The Alice Springs Beanie Festival is a community- based event that began in 1997 with a ‘beanie party’, organised by Adi Dunlop. In the early years, the festival was run by a group of friends including Pamela Bladon, Merran Hughes and Jo Nixon on a volunteer basis. The core group has slowly grown into a committed band of beanie-ologists. We know our beanies! The festival was organised to sell beanies crocheted by Aboriginal women in remote communities. It has grown into a fun event where Aboriginal and non- Aboriginal artists share their culture and exhibit together. The festival is unique because of the incredible amount of community participation and our unique ties with local Aboriginal organisations.The festival’s aims have always been to develop Aboriginal women’s textiles, promote womens' culture and the beanie as a regional art form, as well as promote handmade textile arts.
Free Beanie making Workshop with Gay Epstein, 2013
In 2004 after much deliberation, the festival incorporated.
The official objects and purposes of our Association are as follows:
(a) Promoting community participation in the arts,
(b) Developing fine art,
(c) Reducing poverty and dependency by developing artistic and entrepreneurial skills,
(d) Promoting reconciliation.
Hand made beanies have long been valued in Central Australia. They are often colourful and individual in pattern and style. Everyone, no matter who they are, needs a beanie to enjoy the outdoors during our crisp, cold winter nights.
Centralian craftspeople from remote areas and Alice Springs have taken up the challenge to raise beanie making into a distinctive regional art form. Beanies can be given distinguishing characteristics and decorated with seeds, various fibres and embellishments. There is no limit to the shapes, textures, colours and patterns that are evolving. They are ideal for the tourist market, being light and inexpensive.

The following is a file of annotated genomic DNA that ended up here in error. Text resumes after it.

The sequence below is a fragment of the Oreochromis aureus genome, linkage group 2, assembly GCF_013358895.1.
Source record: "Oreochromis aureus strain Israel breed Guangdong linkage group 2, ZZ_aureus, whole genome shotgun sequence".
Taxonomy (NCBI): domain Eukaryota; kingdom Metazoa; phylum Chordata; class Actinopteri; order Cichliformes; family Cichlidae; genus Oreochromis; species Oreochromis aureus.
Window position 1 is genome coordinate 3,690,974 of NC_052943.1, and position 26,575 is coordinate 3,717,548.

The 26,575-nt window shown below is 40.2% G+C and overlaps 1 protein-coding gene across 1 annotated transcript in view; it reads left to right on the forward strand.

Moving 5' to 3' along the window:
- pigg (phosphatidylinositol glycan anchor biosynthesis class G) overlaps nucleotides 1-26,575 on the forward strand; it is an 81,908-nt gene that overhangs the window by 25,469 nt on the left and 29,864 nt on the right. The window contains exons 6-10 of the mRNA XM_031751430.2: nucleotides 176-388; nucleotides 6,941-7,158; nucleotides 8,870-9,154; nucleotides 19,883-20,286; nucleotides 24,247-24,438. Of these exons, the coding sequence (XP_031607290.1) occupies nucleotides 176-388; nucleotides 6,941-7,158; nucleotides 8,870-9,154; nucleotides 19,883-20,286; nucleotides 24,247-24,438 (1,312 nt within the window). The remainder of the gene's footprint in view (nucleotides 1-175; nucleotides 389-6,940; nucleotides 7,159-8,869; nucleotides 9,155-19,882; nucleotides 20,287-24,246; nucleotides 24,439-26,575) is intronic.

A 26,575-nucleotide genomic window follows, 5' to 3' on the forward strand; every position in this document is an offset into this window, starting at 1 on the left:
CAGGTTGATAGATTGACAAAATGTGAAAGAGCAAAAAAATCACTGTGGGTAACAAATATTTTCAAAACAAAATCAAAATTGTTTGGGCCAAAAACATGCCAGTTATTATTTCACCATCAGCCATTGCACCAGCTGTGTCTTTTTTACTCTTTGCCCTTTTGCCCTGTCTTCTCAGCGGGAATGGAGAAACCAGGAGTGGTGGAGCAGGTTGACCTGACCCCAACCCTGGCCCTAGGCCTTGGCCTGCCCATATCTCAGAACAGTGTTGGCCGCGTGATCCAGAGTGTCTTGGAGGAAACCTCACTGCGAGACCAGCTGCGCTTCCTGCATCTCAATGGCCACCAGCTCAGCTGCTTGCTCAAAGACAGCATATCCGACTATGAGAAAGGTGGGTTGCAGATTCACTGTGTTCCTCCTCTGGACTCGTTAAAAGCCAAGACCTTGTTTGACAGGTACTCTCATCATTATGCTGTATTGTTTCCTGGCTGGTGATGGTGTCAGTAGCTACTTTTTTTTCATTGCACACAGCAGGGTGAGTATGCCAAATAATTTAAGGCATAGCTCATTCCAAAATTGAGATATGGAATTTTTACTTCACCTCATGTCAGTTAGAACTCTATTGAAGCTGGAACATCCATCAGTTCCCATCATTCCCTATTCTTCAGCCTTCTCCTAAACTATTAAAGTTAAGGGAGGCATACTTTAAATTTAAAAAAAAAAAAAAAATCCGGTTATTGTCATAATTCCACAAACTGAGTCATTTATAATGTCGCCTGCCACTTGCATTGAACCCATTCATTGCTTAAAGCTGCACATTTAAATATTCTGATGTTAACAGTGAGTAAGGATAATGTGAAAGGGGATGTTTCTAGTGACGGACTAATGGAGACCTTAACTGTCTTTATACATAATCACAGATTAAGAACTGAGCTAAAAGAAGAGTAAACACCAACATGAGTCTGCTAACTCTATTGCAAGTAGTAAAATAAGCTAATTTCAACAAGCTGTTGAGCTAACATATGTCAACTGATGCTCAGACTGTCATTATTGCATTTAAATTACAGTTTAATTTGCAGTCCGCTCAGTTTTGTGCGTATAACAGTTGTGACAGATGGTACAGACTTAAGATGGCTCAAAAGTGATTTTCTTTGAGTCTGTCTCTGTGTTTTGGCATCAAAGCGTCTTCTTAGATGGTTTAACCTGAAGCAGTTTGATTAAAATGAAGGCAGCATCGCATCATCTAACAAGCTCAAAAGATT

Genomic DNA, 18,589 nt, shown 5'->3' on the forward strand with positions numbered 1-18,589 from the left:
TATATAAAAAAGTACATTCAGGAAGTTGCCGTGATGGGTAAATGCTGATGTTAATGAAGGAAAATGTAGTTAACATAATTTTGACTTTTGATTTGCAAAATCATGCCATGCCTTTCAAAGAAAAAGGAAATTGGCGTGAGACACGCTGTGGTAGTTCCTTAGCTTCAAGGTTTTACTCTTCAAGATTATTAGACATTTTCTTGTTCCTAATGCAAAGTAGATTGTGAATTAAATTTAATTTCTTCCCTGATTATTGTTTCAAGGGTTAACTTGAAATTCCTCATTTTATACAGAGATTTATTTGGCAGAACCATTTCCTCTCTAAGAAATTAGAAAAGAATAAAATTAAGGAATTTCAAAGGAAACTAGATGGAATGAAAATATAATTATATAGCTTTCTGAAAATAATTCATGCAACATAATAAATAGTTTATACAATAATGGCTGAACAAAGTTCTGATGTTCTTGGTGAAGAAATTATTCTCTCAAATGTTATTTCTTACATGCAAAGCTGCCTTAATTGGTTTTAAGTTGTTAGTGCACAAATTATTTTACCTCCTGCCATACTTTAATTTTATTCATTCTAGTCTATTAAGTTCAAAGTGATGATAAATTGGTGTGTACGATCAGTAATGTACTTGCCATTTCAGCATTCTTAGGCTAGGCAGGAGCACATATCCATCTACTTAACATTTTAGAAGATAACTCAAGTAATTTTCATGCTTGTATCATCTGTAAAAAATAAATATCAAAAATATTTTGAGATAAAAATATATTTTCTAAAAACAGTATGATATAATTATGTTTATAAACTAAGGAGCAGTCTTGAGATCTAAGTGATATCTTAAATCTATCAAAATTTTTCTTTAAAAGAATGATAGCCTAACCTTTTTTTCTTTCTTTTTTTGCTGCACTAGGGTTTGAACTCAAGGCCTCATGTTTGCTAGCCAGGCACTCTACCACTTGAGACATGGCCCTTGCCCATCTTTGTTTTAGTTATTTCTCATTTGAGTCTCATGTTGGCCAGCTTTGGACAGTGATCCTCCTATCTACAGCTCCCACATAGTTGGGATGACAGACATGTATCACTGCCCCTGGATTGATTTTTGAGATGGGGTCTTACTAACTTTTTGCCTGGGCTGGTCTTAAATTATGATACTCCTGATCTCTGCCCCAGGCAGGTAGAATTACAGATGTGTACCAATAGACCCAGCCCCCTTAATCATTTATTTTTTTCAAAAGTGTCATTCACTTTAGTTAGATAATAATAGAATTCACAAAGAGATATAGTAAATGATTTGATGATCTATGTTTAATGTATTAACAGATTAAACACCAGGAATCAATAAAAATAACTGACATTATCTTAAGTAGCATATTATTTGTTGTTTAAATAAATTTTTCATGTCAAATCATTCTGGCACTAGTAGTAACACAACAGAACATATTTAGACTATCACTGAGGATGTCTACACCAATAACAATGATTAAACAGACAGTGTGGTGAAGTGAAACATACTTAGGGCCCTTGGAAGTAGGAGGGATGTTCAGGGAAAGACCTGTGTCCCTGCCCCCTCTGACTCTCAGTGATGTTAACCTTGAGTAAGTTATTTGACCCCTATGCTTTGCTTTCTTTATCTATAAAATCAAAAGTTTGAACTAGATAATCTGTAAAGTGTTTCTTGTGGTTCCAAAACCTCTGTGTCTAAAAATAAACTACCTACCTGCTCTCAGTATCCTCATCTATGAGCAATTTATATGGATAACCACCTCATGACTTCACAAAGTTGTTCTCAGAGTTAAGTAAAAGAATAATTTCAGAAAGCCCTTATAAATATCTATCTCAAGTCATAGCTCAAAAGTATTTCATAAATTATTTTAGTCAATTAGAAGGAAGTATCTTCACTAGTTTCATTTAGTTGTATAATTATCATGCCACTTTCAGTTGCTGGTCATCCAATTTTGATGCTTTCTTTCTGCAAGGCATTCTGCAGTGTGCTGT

Every year beanie lovers gather at Witchetty's in the Araluen Centre, Alice Springs Cultural Precinct, to admire the latest crop of hand crafted beanies. There is an air of anticipation as the artists wonder if their creation might win one of the coveted trophies.Local entertainment and great food make the opening a great night out. Because Central Australia now has a national (indeed, international!) reputation for the production of quirky beanies. The Beanie Festival continues to strengthen its links with the local communities.
The Committee continues to be amazed by the strength of the interest in these old crafts, as well as the enthusiasm that reinvents traditional patterns into contemporary creative designs. We have no doubt that beanies are in.
Nellie Peterson showing her tjanpi weaving
Women from the Ngaanyatjarra Pitjantjatjara Yankunytjatjara Women's Council give demonstrations of Indigenous methods of spinning and basketry each festival. These demonstrations are highly popular, as it is a time of sharing culture and skills. Women from Ernabella also have given wonderful demonstrations of their fibre crafts.
Executive Officer: Jo Nixon
The beanie festival is a non profit organisation.